There is no easy way to do a vacuum. You must gradually build up your ability to do it. If you try to do it on stage without proper training, you’re up for a fainting attack! Exhale completely, suck in your waistline, and hold it. Practice the vacuum faithfully every day so you can do it without looking like you are going to explode any second.

Special Tips

Now that you’ve got those washboard abs, you should be sure to choose posing trunks that show off your body type to the best advantage. The first consideration is torso length. It should determine whether or not you select high- or low-cut posing trunks. For example, a bodybuilder with a long torso should select high-cut trunks to create the illusion of a more proportionate torso length.

Next, you must take a look at your thigh definition. If you have high lines of definition, you should pick trunks with a high leg cut. Otherwise, stick with the more standard trunks.

Your third option is color. Being blond, I personally prefer red or blue. Use your own judgment, in combination with the opinions of your friends, when selecting the color most flattering to you.

Unless you are presenting a posing exhibition, stay away from those glittery, multi-colored posing trunks! Believe me, they do nothing for you but distract the judges and cause them to question your taste and judgment. Nothing should detract from your physique – so if you’re going to be a serious competitive bodybuilder, avoid those flashy trunks!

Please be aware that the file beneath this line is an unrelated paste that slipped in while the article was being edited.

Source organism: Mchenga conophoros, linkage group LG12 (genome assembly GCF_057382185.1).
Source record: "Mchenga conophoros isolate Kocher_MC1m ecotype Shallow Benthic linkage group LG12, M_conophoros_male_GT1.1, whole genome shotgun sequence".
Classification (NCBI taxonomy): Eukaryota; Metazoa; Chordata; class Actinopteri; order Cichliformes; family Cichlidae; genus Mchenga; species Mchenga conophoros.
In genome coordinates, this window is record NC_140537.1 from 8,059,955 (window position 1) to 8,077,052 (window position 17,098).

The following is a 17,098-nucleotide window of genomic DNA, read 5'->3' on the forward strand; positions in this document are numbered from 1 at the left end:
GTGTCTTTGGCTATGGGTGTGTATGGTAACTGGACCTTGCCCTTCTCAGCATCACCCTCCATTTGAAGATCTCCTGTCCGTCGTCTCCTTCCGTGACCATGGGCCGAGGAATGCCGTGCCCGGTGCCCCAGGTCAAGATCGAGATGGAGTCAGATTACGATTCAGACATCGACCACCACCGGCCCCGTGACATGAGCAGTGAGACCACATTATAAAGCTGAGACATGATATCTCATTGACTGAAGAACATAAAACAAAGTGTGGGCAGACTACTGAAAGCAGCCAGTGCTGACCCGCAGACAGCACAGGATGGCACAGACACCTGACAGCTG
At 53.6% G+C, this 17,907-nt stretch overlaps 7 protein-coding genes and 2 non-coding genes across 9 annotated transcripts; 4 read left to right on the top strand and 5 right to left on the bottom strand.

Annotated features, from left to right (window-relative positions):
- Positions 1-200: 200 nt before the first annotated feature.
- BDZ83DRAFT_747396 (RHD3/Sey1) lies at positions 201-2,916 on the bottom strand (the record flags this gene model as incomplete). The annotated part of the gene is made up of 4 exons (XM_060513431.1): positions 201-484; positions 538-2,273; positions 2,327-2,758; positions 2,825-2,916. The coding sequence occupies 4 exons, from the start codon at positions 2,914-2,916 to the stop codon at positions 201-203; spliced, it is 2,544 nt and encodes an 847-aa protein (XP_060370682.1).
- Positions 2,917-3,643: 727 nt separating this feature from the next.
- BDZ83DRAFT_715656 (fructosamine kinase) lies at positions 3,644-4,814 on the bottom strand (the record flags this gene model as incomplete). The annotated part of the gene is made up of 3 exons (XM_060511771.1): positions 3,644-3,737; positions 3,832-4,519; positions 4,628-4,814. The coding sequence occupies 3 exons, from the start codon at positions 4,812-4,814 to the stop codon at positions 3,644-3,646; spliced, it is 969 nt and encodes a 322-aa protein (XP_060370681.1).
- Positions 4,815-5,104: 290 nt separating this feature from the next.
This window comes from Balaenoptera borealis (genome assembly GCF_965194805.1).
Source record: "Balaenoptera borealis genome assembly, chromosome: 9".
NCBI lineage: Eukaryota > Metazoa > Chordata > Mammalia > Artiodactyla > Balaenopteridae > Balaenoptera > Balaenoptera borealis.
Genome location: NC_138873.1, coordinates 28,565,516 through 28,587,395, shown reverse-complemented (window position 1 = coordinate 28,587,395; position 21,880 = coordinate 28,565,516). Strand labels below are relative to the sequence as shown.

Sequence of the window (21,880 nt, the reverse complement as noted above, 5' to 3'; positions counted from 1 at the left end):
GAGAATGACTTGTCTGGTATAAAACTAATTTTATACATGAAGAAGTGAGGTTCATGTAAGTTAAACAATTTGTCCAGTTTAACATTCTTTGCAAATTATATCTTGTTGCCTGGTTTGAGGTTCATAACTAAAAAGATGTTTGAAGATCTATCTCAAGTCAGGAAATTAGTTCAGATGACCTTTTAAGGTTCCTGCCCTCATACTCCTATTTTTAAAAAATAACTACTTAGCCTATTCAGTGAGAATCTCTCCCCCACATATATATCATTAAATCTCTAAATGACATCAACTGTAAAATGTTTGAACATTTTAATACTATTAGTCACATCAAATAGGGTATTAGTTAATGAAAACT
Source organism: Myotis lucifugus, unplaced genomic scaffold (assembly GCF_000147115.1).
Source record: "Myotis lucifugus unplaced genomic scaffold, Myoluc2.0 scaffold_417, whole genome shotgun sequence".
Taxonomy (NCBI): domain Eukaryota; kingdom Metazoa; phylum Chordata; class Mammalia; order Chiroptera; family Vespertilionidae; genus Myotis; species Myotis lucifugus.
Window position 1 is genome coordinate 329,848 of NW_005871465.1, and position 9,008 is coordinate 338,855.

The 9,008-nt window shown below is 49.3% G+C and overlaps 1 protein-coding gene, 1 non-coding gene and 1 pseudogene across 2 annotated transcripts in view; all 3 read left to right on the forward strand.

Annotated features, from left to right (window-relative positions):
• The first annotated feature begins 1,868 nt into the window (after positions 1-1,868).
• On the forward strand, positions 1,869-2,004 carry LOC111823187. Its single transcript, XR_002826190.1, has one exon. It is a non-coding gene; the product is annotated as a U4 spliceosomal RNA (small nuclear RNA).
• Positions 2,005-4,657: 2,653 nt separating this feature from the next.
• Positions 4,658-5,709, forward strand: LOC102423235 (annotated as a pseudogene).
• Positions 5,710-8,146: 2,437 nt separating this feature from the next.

In conclusion, I’d like to say that although genetics play a large part in determining what you can or cannot do with your abs, you must remember that no other body part is more sensitive to diet! You could have the best developed abs in the world, but without the proper diet to control for puffiness and fat you might as well not even bother to train them.


Trained Twice a Week
Roman Chair Sit-ups, 1 set, 80-100 reps
Weighted Sit-ups on Decline Board, 1 set, 15-20 reps
Crunches, 1 set, 60-75 reps
Bench Leg Raises, 1 set, 60-70 reps
Weighted Bench Leg Raises, 1 set, 15-20 reps
Hanging Leg Raises, 1 set, 30-50 reps
– end 

Note by neckberg: The above article was sent by Irene Hause to me. Thanks again for your effort. Use my great Tag-System and click ‘Irene Hause’ for more great articles!!


Leave a comment

Consent Management Platform by Real Cookie Banner